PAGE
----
Again proving his boundless reserve of energy and innovation, John Allsopp has just announced an Internet Explorer beta of XRAY, his sweet little page instrospection bookmarklet I noted last week in it’s initial Firefox-supported release. Just one more reason why you should run – not walk – to John’s site and download this little gem postehaste. Just hit the first link above, drag the ‘XRAY IE’ link to your bookmarks toolbar in IE, then revel in your newfound page element wisdom.
Awesome stuff. Thanks again, John- XRAY kicks some major butt.
Wanna get your mug up on the big screen at MAX this year? Enthusiasm about the CS3 launch has you warm and fuzzy, but anxious and jittery? Well, we’ve just the outlet for you hardcores to let off some steam.
Between August 24th and 28th Adobe will be shooting on-camera interviews of Adobe software enthusiasts, talking about the software and work they love, for a video to be shown at the MAX conference in Chicago. If selected, you’d only be needed for one of those days (individual shoots will range between 1 to 2 hours maximum, FYI). If you want to be considered for this big-screen appearance you just have to drop a note to ‘firstname.lastname@example.org’ providing:
- Your occupation
- What Adobe products you use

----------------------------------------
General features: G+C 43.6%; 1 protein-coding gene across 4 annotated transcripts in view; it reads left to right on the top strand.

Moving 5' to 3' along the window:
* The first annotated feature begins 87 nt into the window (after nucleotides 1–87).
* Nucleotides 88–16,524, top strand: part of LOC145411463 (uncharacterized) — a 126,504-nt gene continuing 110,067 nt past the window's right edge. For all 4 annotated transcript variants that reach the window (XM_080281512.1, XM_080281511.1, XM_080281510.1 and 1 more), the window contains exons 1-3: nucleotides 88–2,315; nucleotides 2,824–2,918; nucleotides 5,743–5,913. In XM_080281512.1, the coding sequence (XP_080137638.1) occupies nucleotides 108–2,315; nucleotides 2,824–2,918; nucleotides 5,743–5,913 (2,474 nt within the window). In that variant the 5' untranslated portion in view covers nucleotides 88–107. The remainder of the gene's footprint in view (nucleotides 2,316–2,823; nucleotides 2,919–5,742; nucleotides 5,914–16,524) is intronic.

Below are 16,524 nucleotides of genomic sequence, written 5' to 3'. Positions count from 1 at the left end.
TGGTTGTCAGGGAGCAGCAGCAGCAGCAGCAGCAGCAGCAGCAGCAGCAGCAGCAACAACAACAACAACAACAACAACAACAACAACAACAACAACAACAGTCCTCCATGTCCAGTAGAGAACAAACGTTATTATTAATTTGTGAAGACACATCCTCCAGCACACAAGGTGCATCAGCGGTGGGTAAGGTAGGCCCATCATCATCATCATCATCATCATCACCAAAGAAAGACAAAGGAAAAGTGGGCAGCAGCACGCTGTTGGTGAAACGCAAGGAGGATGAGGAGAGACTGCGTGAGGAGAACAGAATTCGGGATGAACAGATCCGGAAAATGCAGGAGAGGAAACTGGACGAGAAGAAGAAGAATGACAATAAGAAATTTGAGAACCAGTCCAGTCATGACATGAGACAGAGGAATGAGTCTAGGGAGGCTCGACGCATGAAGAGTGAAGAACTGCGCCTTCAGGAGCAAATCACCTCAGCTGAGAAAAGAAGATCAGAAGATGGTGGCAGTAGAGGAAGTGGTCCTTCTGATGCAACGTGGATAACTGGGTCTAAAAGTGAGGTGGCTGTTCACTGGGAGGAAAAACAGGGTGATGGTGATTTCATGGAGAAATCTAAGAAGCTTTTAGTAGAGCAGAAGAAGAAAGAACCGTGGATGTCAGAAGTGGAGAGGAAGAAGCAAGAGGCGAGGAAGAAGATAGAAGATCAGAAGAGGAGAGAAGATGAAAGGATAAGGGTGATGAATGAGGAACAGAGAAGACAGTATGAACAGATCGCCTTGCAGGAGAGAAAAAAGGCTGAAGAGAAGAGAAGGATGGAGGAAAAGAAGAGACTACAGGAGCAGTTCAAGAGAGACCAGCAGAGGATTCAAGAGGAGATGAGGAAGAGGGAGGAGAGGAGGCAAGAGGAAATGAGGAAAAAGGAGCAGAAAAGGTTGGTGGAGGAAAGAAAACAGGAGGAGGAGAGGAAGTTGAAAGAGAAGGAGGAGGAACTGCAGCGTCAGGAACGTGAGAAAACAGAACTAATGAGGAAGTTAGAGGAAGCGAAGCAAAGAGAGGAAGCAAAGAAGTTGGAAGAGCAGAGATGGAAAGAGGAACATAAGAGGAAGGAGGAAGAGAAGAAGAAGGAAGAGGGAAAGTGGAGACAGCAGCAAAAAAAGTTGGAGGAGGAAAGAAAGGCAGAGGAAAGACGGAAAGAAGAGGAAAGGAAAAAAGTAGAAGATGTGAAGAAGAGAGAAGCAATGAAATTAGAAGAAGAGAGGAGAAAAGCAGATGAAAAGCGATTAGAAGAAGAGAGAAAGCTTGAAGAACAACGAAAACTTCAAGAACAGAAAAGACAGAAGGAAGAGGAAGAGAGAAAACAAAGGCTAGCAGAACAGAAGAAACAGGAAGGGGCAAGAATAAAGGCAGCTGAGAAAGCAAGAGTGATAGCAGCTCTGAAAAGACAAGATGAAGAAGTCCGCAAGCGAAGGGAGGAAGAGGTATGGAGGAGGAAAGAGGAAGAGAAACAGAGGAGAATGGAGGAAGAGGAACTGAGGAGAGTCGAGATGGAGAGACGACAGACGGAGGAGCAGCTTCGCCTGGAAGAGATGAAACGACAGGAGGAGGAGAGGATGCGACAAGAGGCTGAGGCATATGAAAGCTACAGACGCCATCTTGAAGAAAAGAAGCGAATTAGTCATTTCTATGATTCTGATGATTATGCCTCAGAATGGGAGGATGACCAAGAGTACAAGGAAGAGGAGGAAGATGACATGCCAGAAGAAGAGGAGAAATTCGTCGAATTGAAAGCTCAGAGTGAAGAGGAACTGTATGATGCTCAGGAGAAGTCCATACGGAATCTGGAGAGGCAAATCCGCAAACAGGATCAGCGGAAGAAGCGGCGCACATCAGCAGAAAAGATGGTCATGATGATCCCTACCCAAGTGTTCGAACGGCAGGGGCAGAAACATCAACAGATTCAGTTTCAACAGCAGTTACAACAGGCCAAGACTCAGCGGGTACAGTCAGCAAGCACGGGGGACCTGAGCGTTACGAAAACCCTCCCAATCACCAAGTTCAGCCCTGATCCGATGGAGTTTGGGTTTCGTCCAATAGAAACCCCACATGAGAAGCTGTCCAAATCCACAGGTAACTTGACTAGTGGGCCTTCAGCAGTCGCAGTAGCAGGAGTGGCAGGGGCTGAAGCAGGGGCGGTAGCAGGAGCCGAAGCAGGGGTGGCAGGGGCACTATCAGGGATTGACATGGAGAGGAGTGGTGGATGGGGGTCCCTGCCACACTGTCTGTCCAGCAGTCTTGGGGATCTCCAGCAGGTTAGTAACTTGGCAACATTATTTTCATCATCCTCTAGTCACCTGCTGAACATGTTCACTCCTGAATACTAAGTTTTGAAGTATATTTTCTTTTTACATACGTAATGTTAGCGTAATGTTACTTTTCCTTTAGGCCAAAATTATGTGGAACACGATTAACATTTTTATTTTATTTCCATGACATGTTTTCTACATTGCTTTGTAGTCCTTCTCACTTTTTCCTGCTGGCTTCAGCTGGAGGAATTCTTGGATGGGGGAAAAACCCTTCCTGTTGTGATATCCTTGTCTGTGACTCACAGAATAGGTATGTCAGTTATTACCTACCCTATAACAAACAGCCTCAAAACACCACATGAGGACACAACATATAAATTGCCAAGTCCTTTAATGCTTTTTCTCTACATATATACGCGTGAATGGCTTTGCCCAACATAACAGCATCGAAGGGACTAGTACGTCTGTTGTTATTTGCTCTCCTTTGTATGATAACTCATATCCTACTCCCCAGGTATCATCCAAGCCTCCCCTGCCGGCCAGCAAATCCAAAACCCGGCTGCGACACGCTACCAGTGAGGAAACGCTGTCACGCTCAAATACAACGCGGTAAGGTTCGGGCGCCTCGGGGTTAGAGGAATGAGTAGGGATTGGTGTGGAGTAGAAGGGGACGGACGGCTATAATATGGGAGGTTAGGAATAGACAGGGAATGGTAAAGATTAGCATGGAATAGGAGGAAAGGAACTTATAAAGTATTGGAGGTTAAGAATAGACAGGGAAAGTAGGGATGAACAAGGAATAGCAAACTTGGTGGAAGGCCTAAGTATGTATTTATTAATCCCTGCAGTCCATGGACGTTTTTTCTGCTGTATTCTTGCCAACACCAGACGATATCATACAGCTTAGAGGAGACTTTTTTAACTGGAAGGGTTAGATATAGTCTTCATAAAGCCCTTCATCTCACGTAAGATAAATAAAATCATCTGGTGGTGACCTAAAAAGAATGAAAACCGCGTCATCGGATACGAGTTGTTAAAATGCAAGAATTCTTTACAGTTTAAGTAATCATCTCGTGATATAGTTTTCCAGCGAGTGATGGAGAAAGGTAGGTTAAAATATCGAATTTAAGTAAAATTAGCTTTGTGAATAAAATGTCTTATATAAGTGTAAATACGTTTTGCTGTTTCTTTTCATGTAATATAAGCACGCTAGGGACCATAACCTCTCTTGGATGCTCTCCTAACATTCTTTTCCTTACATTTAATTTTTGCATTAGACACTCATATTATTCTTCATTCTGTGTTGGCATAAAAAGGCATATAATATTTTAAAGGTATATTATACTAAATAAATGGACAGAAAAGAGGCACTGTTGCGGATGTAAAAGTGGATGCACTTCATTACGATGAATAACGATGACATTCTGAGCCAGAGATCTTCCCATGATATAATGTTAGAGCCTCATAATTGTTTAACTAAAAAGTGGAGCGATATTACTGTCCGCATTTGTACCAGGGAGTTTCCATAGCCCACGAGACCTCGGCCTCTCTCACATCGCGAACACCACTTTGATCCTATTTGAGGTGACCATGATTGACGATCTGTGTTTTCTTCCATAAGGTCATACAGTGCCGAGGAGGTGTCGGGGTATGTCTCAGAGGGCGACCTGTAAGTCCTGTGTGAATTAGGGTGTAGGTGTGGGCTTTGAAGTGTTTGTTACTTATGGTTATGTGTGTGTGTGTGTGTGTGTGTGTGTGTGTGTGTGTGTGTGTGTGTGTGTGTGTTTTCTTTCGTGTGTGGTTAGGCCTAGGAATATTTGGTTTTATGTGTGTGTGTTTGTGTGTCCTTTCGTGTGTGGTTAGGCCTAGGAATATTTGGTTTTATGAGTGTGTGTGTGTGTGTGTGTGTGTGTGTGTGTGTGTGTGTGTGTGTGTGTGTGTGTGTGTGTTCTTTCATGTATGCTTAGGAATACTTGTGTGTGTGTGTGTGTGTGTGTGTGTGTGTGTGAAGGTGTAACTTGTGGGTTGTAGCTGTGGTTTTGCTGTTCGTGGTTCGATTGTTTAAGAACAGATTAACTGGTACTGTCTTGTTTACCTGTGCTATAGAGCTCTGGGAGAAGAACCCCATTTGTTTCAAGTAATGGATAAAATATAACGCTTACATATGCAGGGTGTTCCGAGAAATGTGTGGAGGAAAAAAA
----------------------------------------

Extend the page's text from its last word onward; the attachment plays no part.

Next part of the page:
- A recent photo or two of yourself
- Contact information
If you’ve got an interesting story to tell – especially if you’re using Dreamweaver, of course (as I’m biased that way) – drop a note to the production email account and get yourself in the running. I’m really looking forward to seeing the final piece, as well as the blooper reels… ;-)
Kuler, the Flex-based Adobe web app for exploring color space, has become quite the thriving nexus for colorists across the ether, allowing one to experiment quickly with color themes and share them with equal ease amongst the design community. Well, good news for mashup artists worldwide- you can now access a simple RESTful API to get Kuler color themes into your own application/mashup. Here’s an example to get the wheels turning. Ready? You can get all the details over at Adobe Labs. Mash away!
Update: I was recently informed that the Kuler interface was actually built in Flash- not Flex. Apologies for the mixup!
Amidst all the new iMac/iLife/iWork iNews this week, I somehow missed this little tidbit (thanks to JD for the nod)- Apple’s new ‘My iTunes’ site offers several downloadable/embeddable page widgets to share your iTunes prefs with the world- and said widgets are delivered in Flash format.
Widgets and code snippets like this aren’t quite breaking news, but given all the chatter recently about what Apple ISN’T doing with Flash today (most notably the iPhone, of course), I found this a rather interesting example of some cool things Apple IS doing with Flash.